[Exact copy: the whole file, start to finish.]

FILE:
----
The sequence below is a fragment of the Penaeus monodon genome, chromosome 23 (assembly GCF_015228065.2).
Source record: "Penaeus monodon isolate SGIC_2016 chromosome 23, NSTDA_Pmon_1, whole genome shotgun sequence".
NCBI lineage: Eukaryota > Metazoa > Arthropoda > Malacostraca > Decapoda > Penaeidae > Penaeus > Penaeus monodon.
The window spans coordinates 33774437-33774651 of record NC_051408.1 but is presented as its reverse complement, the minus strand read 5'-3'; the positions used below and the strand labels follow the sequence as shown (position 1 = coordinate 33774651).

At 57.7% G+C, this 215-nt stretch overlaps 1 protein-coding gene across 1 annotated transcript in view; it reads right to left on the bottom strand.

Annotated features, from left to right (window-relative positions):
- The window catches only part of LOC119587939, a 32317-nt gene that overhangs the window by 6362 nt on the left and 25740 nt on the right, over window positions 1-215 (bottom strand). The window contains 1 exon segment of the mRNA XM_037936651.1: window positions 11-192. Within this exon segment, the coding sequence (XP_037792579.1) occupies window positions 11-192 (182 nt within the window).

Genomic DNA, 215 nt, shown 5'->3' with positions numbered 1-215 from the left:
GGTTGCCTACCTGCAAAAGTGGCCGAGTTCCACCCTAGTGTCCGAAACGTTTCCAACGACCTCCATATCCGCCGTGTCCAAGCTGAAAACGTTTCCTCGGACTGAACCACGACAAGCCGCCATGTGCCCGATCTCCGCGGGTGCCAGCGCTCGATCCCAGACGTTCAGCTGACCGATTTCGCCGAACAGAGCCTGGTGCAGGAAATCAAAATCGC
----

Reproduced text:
The sequence below is a fragment of the Penaeus monodon genome, chromosome 23 (assembly GCF_015228065.2).
Source record: "Penaeus monodon isolate SGIC_2016 chromosome 23, NSTDA_Pmon_1, whole genome shotgun sequence".
NCBI lineage: Eukaryota > Metazoa > Arthropoda > Malacostraca > Decapoda > Penaeidae > Penaeus > Penaeus monodon.
The window spans coordinates 33774437-33774651 of record NC_051408.1 but is presented as its reverse complement, the minus strand read 5'-3'; the positions used below and the strand labels follow the sequence as shown (position 1 = coordinate 33774651).

At 57.7% G+C, this 215-nt stretch overlaps 1 protein-coding gene across 1 annotated transcript in view; it reads right to left on the bottom strand.

Annotated features, from left to right (window-relative positions):
- The window catches only part of LOC119587939, a 32317-nt gene that overhangs the window by 6362 nt on the left and 25740 nt on the right, over window positions 1-215 (bottom strand). The window contains 1 exon segment of the mRNA XM_037936651.1: window positions 11-192. Within this exon segment, the coding sequence (XP_037792579.1) occupies window positions 11-192 (182 nt within the window).

Genomic DNA, 215 nt, shown 5'->3' with positions numbered 1-215 from the left:
GGTTGCCTACCTGCAAAAGTGGCCGAGTTCCACCCTAGTGTCCGAAACGTTTCCAACGACCTCCATATCCGCCGTGTCCAAGCTGAAAACGTTTCCTCGGACTGAACCACGACAAGCCGCCATGTGCCCGATCTCCGCGGGTGCCAGCGCTCGATCCCAGACGTTCAGCTGACCGATTTCGCCGAACAGAGCCTGGTGCAGGAAATCAAAATCGC